If sound insulation is a particularly important feature, RSC is the ideal choice. Hospitals or administration buildings, or any other buildings exposed to high levels of traffic noise, need especially good sound insulation. RSC can improve the airborne sound insulation of solid walls by over 10 dB – halving the perceived volume.
Creating contrast through combinations
Another advantage worth mentioning: RSC are team players. Combination facades combine different facade constructions which include a system change. This means not just a superficial material change in the covering layer, but a change in construction as well – for example, a rainscreen cladding facade adjacent to an external wall insulation system. This type of facade is becoming more and more common, particularly on upmarket investment buildings. In the case of some old buildings, this system change is due to the different qualities of the substrate, but in most cases it is more to do with a particular design intention for new buildings and refurbishments. This means that, for example, an RSC with glass or natural stone panels can be used to differentiate dominant elements (storeys, portals, staircases) or structural axes from neutral render surfaces. Local characteristics can be included, even when the budget is tight, and certain functionalities (street side with sound-insulating RSC) can be integrated into other tried-and-tested facade constructions. In this way, combination facades make it possible to use sophisticated surface materials as part of a cost-conscious construction project.
Everything’s in the detail
The points where the systems meet form transitions, joints. These points separate, arrange, structure, or pattern a surface; they are often the elements that give a facade its character. These transitions between the two systems must be created by qualified personnel. Sto offers a number of sophisticated detail solutions, depending on whether the connections are horizontal or vertical, whether seamless surfaces are being joined to surfaces with accentuated joints, whether the joint is located in the surface or coincides with an edge of the cubature, whether the joint is to remain open or be closed up (so it is not visible).
The same variety of detail solutions is also required for the remaining system connections. Whether they are located on building openings, balconies, shading elements, or the parapet, connection details always need to be precisely tailored to the situation in question. Experienced system manufacturers therefore offer individually customised details alongside standard connections. This also applies to photovoltaically active surfaces, where the challenge is to achieve a successful system transition to visually identical but inactive surfaces or to other surface materials as well as establishing the electrical connections. These connections must be accessible at all times in the ventilation airspace for maintenance purposes.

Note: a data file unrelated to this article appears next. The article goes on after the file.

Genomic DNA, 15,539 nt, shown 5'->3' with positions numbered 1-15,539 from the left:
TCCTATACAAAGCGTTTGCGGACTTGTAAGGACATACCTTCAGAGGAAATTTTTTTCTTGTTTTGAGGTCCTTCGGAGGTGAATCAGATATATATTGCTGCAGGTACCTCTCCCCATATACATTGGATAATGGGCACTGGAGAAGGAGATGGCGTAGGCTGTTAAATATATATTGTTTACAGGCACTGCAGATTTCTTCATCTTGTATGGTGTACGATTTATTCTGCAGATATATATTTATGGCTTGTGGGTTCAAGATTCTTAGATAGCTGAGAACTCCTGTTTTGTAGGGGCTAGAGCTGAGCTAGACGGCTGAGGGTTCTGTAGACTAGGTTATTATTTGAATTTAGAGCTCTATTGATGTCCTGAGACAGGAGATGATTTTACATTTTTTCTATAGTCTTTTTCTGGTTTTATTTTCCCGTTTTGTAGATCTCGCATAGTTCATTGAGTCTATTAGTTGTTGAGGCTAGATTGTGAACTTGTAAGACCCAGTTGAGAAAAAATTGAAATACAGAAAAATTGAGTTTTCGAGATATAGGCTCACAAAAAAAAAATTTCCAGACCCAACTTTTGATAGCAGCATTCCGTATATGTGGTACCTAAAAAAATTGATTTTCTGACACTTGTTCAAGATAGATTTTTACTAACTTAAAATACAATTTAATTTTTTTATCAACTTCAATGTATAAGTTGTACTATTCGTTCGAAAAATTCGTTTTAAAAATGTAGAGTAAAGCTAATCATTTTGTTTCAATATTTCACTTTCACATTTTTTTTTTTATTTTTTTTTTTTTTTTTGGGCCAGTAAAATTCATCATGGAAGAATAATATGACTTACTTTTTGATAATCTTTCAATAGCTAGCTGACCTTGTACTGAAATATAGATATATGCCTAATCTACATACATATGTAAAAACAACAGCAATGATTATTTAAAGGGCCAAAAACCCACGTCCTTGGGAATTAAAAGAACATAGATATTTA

Thanks to their high level of prefabrication, RSC systems can be installed quickly on site, regardless of the weather, even if the building remains occupied during a refurbishment. They are extremely durable and are less likely to show signs of damage than other insulated facade structures. They are an economical option in the medium- to long-term. Their service life corresponds to that of the building, whereby the surface that is exposed to weathering is subject to the same maintenance intervals as are usual for single-leaf monolithic facade constructions.
|Historical rainscreen cladding facade made from wood shingles on a farmhouse in the Black Forest.
Photo: Sto SE & Co. KGaA
|StoVentec Glass enables the use of opaque glass facades with accentuated joints, even on large structures such as the MP09 administration building in Graz, Austria (GS Architects).
Photo: G. Liebminger, Graz
|StoVentec Glass can even be used inside buildings. (Station in Reading, UK; Grimshaw Architects.
Photo: J. Stephenson, London
|Radii can be implemented with the StoVentec R seamlessly rendered RSC system. (Aguilas congress centre, Spain, Barozzi/Veiga architects).
Photo: J. Lanoo, Boeschepe
|StoVentec Glass and StoVentec ARTline Invisible combine non-functional and photovoltaically active glass panels to form a homogeneous envelope. (Energy-plus house, Berlin; Werner Sobek, Stuttgart).
Photo: M. Koslik, Berlin
|Two thermal separating elements and the geometry of the patented passive house wall bracket ensure the properties of the sub-constructions, which have been awarded the “connection free from thermal bridges” certificate by the Passive House Institute in Darmstadt.
Photo: Sto SE & Co. KGaA
|Detail solutions with years of proven reliability make it possible to create combination facades with ease (horizontal section, vertical connection of RSC (glass) and EWIS (render), external corner).
Graphic: Sto SE & Co. KGaA